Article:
Assuming, arguendo, that indeed “every culture can be redeemed by God,” why can’t we just rename our culture something other than “white culture” and see that redeemed? Why can’t it be German-American, or majority American?

    After all, I probably have more in common, culturally speaking, with many non-white, second or third or fourth generation, college-educated, suburban-dwelling, CA Bay Area dwellers than I do with working class Appalachian white people. So perhaps it’s regional culture that’s more important… Why should we privilege a racialized version of culture as the one God will redeem? Why not a class based one? Or a geographical one? Or a political one? Or some combination thereof?


  2. Ryan, thanks for your good feedback and thoughts. I will respond to 3 of them.
    1. The redemption of the city in scripture is not a “promise” that God will redeem white culture. Instead, it is a pattern of hope, showing the power and priorities of God. It also shows God’s unexpected ways of changing the script on us. Something that seems destined for judgment, instead is redeemed and even honored. So when I get focused on how certain I am that God will judge something, I should pause and remember the city. Back in Genesis I could never have guessed how this redemption would unfold.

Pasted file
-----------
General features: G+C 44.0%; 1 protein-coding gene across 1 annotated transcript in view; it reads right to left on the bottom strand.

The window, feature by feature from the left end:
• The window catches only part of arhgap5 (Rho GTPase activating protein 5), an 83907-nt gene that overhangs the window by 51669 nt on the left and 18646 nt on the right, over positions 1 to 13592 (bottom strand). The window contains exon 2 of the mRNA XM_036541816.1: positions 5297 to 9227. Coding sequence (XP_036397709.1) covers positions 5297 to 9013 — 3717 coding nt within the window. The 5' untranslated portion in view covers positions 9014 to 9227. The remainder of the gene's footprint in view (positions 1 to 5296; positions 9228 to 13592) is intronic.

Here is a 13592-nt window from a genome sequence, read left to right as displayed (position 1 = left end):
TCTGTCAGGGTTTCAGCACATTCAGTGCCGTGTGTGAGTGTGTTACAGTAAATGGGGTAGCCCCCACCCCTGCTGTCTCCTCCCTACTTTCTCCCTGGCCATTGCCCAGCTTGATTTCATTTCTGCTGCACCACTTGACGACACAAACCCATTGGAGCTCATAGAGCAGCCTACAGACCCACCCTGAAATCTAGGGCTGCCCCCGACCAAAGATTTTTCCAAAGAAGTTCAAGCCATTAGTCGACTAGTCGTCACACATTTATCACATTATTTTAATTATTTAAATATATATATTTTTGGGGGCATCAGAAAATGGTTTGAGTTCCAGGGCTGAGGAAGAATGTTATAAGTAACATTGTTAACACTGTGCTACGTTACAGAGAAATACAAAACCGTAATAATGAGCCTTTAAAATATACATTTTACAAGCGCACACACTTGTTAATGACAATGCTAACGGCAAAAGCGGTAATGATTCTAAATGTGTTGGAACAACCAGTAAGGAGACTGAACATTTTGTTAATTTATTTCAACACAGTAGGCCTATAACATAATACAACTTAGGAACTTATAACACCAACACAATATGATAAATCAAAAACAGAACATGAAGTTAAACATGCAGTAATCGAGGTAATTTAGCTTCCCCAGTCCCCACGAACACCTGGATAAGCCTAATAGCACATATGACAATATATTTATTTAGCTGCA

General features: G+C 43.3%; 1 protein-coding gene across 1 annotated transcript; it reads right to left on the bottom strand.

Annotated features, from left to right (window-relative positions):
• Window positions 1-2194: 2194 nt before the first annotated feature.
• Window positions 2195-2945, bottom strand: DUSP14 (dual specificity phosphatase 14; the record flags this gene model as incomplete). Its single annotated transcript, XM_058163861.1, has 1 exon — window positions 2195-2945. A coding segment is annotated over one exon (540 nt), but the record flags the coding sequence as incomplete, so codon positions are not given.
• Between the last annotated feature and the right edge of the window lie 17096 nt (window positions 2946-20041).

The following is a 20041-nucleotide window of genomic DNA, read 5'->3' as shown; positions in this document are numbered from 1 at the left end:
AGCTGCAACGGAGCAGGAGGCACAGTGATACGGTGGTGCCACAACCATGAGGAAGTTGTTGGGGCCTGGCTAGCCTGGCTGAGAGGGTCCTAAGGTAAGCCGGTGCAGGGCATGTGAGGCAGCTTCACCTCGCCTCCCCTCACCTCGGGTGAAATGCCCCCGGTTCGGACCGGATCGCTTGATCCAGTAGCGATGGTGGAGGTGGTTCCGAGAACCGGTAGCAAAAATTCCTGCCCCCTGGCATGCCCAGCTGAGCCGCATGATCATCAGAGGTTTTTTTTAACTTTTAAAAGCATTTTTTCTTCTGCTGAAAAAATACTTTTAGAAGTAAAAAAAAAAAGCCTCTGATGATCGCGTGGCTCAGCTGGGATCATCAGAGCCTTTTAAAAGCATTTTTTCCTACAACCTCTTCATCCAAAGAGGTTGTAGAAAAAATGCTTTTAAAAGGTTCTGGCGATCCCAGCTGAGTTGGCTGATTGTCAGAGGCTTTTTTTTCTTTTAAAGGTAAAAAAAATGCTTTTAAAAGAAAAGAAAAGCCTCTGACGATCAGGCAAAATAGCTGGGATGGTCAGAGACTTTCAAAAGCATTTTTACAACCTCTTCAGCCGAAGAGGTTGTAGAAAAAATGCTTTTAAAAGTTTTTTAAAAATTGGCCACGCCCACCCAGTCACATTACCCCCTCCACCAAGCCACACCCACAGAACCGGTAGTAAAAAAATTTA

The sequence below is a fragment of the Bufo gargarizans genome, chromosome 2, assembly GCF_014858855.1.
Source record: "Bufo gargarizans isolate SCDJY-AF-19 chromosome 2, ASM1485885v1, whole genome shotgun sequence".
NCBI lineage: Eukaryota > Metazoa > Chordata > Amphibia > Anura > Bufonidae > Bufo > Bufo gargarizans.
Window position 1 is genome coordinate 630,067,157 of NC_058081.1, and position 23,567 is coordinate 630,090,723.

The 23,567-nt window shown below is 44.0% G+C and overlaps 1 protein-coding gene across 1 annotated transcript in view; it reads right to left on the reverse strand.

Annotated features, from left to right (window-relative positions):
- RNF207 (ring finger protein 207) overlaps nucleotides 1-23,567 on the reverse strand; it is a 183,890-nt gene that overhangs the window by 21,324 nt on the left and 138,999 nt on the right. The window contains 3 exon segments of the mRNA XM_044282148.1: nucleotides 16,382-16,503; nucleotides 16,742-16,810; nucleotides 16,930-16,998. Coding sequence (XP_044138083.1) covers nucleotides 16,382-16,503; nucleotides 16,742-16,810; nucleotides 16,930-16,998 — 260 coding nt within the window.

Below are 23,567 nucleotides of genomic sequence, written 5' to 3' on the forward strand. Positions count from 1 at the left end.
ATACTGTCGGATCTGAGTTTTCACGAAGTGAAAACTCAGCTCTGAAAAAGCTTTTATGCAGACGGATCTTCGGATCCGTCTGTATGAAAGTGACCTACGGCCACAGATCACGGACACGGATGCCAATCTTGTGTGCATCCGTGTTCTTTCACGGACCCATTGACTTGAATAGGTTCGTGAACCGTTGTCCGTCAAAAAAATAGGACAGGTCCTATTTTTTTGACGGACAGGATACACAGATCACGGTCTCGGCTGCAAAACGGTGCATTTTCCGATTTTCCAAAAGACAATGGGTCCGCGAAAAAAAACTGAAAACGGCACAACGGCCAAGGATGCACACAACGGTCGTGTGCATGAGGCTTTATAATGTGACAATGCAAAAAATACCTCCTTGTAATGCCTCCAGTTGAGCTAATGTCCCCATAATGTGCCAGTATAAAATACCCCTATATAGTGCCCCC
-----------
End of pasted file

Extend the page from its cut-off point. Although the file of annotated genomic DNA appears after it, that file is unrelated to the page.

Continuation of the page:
2. In academia, it is popular to tell white people to renounce their whiteness, and instead claim their European heritage terminology instead. I have seen many students do this very thing. However, I have not seen this purging of lingo change anything else about them. Instead, it actually breeds a strange arrogance. They seem to think to themselves, “Now that I am enlightened and I refer to myself as German American, I am better off those those other uneducated white people who have yet to ‘get it.’ I will now lecture other white people about this, and I will generally feel superior about myself.”
    3. I agree that the fact that I use the term “white” to refer to myself does not mean I am necessarily very much other white people around the country. As you mention, class and geography are powerful shaping forces in our values and lifestyles. But just like Nehemiah in chapter 1 owned all of his Jewish people’s sin over the previous century, so too it helps me to own my white people’s history, my aligning myself with my people, instead of only identifying with German Americans.